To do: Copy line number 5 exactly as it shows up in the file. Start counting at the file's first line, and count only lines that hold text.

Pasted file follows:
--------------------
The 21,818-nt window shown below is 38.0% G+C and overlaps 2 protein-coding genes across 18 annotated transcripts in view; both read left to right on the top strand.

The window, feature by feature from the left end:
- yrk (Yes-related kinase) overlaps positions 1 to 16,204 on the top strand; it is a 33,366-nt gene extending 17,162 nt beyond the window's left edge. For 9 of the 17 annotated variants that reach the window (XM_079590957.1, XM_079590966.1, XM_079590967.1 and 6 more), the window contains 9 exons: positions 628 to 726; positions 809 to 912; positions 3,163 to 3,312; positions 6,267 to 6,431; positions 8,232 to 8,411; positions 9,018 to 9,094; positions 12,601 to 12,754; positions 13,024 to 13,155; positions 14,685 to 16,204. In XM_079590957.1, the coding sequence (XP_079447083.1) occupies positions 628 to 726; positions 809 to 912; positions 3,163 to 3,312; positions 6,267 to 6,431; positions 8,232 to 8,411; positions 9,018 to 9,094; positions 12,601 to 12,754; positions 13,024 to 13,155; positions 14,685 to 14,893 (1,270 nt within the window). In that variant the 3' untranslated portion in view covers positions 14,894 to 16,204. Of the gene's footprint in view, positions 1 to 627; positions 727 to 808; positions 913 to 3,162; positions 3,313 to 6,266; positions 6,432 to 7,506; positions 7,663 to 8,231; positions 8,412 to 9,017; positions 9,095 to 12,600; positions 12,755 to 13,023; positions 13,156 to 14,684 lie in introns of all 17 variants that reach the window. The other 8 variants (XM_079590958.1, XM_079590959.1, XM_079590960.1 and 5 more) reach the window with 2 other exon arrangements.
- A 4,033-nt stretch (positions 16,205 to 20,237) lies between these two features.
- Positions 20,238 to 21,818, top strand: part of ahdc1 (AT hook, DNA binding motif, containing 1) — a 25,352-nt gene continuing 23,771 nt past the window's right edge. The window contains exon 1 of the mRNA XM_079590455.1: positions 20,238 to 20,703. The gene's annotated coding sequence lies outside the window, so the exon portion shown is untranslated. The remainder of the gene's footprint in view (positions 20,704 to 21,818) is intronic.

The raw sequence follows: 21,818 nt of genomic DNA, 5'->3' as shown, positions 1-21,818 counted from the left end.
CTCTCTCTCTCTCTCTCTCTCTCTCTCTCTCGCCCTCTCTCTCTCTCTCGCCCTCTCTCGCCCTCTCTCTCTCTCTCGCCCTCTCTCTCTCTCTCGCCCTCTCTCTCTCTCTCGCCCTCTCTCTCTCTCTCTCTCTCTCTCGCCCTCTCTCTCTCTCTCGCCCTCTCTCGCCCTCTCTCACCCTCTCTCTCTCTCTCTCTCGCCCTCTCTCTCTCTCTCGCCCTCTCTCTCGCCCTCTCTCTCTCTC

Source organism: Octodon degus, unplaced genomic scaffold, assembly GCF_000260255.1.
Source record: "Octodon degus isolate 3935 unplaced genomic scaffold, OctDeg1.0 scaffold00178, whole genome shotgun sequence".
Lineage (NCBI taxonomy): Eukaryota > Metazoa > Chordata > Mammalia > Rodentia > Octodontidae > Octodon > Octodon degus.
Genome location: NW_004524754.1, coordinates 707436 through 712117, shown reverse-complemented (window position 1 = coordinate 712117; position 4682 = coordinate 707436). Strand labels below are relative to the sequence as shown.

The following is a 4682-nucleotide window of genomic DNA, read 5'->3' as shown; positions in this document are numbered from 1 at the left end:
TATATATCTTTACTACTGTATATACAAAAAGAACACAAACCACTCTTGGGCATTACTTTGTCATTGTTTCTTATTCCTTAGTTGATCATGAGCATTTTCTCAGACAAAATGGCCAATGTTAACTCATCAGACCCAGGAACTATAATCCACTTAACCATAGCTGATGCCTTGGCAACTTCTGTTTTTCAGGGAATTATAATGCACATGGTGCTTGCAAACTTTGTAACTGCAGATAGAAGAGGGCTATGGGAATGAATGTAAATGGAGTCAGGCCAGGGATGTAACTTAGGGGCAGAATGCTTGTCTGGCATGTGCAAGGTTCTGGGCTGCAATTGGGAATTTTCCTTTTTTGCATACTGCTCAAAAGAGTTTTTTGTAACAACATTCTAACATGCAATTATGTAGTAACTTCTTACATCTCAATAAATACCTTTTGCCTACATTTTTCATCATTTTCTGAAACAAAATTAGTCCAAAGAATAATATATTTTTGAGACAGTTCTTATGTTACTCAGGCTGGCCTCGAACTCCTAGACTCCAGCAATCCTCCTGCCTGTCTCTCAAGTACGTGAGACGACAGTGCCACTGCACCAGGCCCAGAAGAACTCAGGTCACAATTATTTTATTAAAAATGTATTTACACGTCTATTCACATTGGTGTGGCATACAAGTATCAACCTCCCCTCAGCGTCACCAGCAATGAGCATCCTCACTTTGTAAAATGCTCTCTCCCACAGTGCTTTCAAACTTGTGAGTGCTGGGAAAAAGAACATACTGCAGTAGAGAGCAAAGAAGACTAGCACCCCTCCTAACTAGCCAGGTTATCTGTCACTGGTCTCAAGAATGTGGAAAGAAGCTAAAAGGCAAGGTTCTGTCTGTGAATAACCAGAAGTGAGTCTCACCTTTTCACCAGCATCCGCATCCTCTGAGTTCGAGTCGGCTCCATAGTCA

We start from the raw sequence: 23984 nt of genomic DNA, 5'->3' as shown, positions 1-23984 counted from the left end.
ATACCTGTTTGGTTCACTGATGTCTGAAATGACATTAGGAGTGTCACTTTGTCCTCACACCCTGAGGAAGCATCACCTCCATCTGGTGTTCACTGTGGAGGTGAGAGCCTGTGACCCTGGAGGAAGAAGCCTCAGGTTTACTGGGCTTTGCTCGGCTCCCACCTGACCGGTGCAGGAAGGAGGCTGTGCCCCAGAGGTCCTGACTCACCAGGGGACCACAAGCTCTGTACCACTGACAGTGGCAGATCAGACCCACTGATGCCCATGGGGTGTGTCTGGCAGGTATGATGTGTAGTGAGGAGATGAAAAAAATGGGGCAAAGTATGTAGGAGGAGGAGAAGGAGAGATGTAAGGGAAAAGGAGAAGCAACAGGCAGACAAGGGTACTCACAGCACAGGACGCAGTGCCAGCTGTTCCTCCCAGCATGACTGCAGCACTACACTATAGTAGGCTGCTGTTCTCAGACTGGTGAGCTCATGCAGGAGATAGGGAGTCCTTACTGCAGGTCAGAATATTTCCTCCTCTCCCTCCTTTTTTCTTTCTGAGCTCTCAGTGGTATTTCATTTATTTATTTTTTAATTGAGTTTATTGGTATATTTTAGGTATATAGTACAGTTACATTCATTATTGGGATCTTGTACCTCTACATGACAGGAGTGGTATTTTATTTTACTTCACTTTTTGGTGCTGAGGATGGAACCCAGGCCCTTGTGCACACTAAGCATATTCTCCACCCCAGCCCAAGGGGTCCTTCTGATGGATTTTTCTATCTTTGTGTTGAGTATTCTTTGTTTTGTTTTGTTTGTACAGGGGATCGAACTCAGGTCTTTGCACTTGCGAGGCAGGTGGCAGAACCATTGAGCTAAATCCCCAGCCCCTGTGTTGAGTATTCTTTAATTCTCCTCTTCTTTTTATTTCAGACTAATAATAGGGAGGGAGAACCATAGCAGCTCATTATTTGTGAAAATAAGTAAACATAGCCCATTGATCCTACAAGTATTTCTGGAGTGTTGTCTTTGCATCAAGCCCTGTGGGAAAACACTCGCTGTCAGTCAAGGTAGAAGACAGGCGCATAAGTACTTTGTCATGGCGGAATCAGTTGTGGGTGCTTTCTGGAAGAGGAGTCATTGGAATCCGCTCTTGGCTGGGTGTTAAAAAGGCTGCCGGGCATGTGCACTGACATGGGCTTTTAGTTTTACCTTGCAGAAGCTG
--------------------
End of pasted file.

- Positions 20,238 to 21,818, top strand: part of ahdc1 (AT hook, DNA binding motif, containing 1) — a 25,352-nt gene continuing 23,771 nt past the window's right edge. The window contains exon 1 of the mRNA XM_079590455.1: positions 20,238 to 20,703. The gene's annotated coding sequence lies outside the window, so the exon portion shown is untranslated. The remainder of the gene's footprint in view (positions 20,704 to 21,818) is intronic.